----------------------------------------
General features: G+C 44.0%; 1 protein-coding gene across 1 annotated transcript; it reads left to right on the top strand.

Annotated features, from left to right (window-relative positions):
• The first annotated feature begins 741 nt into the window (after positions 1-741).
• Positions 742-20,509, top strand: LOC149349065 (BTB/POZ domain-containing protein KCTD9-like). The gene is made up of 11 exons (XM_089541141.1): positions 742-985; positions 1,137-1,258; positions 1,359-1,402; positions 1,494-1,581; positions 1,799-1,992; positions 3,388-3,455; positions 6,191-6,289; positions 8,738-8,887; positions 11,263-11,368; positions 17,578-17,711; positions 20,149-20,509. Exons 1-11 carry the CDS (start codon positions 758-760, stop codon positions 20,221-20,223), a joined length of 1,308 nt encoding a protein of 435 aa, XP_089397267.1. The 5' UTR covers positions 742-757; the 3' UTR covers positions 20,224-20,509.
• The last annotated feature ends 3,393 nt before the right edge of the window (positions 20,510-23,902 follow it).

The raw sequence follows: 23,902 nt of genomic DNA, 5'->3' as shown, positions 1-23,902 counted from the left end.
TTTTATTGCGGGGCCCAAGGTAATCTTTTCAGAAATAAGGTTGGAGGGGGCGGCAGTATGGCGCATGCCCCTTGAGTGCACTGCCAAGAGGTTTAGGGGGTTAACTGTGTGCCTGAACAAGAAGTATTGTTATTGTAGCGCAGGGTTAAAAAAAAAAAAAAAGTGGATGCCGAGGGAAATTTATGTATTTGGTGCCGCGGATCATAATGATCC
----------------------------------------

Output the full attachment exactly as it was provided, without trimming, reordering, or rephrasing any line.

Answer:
General features: G+C 44.0%; 1 protein-coding gene across 1 annotated transcript; it reads left to right on the top strand.

Annotated features, from left to right (window-relative positions):
• The first annotated feature begins 741 nt into the window (after positions 1-741).
• Positions 742-20,509, top strand: LOC149349065 (BTB/POZ domain-containing protein KCTD9-like). The gene is made up of 11 exons (XM_089541141.1): positions 742-985; positions 1,137-1,258; positions 1,359-1,402; positions 1,494-1,581; positions 1,799-1,992; positions 3,388-3,455; positions 6,191-6,289; positions 8,738-8,887; positions 11,263-11,368; positions 17,578-17,711; positions 20,149-20,509. Exons 1-11 carry the CDS (start codon positions 758-760, stop codon positions 20,221-20,223), a joined length of 1,308 nt encoding a protein of 435 aa, XP_089397267.1. The 5' UTR covers positions 742-757; the 3' UTR covers positions 20,224-20,509.
• The last annotated feature ends 3,393 nt before the right edge of the window (positions 20,510-23,902 follow it).

The raw sequence follows: 23,902 nt of genomic DNA, 5'->3' as shown, positions 1-23,902 counted from the left end.
TTTTATTGCGGGGCCCAAGGTAATCTTTTCAGAAATAAGGTTGGAGGGGGCGGCAGTATGGCGCATGCCCCTTGAGTGCACTGCCAAGAGGTTTAGGGGGTTAACTGTGTGCCTGAACAAGAAGTATTGTTATTGTAGCGCAGGGTTAAAAAAAAAAAAAAAGTGGATGCCGAGGGAAATTTATGTATTTGGTGCCGCGGATCATAATGATCC